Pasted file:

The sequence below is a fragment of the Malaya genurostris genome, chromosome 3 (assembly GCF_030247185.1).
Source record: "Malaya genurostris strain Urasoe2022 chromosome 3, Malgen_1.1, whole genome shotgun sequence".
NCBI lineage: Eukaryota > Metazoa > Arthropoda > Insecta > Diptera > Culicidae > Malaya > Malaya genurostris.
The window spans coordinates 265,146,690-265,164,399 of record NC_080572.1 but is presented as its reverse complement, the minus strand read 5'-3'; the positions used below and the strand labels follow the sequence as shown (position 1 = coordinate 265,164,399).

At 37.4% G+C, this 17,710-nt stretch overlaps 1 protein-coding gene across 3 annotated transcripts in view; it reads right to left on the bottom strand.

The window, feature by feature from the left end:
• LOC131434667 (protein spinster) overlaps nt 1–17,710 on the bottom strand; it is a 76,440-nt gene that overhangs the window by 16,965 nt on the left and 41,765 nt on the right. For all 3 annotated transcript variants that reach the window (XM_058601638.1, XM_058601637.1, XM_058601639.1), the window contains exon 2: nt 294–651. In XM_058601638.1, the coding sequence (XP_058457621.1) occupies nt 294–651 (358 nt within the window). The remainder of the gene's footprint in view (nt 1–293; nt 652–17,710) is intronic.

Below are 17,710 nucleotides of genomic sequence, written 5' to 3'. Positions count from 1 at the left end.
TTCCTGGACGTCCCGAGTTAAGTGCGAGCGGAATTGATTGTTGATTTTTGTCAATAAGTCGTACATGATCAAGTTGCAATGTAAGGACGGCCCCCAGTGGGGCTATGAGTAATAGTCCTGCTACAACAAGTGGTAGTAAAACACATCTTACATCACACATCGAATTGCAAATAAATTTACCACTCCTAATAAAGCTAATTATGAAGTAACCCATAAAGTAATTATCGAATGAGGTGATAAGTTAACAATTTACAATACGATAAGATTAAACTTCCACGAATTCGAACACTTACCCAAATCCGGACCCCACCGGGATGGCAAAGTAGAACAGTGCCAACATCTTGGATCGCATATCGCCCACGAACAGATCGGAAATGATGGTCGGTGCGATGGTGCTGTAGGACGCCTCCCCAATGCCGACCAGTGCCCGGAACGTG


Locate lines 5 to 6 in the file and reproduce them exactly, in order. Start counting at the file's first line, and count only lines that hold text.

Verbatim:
At 37.4% G+C, this 17,710-nt stretch overlaps 1 protein-coding gene across 3 annotated transcripts in view; it reads right to left on the bottom strand.

The window, feature by feature from the left end: